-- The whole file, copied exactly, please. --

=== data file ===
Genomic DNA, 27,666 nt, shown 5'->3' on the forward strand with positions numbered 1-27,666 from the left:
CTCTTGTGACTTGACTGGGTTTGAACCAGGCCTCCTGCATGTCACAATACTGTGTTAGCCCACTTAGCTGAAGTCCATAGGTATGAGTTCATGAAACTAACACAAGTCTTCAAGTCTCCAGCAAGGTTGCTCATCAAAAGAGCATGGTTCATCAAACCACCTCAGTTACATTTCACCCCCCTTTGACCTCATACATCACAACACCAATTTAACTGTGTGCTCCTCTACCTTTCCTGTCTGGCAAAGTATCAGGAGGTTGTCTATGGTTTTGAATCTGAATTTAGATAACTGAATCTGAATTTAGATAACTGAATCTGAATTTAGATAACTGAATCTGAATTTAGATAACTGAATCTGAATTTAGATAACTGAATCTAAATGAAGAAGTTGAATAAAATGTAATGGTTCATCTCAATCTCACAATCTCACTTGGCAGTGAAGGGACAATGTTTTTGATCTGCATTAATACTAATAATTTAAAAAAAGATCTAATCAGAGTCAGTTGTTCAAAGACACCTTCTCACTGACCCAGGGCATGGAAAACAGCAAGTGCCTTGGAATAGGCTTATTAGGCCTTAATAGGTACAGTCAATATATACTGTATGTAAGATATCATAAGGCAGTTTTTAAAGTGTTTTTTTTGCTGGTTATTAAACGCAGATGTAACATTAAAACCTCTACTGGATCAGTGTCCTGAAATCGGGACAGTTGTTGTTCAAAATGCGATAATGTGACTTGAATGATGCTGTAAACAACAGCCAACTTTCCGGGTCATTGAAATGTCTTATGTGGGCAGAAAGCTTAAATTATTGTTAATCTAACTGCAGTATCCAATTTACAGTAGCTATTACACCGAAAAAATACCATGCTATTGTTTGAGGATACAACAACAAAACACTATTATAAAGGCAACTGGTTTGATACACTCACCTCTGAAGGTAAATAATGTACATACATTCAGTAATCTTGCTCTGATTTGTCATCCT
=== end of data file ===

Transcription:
Genomic DNA, 27,666 nt, shown 5'->3' on the forward strand with positions numbered 1-27,666 from the left:
CTCTTGTGACTTGACTGGGTTTGAACCAGGCCTCCTGCATGTCACAATACTGTGTTAGCCCACTTAGCTGAAGTCCATAGGTATGAGTTCATGAAACTAACACAAGTCTTCAAGTCTCCAGCAAGGTTGCTCATCAAAAGAGCATGGTTCATCAAACCACCTCAGTTACATTTCACCCCCCTTTGACCTCATACATCACAACACCAATTTAACTGTGTGCTCCTCTACCTTTCCTGTCTGGCAAAGTATCAGGAGGTTGTCTATGGTTTTGAATCTGAATTTAGATAACTGAATCTGAATTTAGATAACTGAATCTGAATTTAGATAACTGAATCTGAATTTAGATAACTGAATCTGAATTTAGATAACTGAATCTAAATGAAGAAGTTGAATAAAATGTAATGGTTCATCTCAATCTCACAATCTCACTTGGCAGTGAAGGGACAATGTTTTTGATCTGCATTAATACTAATAATTTAAAAAAAGATCTAATCAGAGTCAGTTGTTCAAAGACACCTTCTCACTGACCCAGGGCATGGAAAACAGCAAGTGCCTTGGAATAGGCTTATTAGGCCTTAATAGGTACAGTCAATATATACTGTATGTAAGATATCATAAGGCAGTTTTTAAAGTGTTTTTTTTGCTGGTTATTAAACGCAGATGTAACATTAAAACCTCTACTGGATCAGTGTCCTGAAATCGGGACAGTTGTTGTTCAAAATGCGATAATGTGACTTGAATGATGCTGTAAACAACAGCCAACTTTCCGGGTCATTGAAATGTCTTATGTGGGCAGAAAGCTTAAATTATTGTTAATCTAACTGCAGTATCCAATTTACAGTAGCTATTACACCGAAAAAATACCATGCTATTGTTTGAGGATACAACAACAAAACACTATTATAAAGGCAACTGGTTTGATACACTCACCTCTGAAGGTAAATAATGTACATACATTCAGTAATCTTGCTCTGATTTGTCATCCT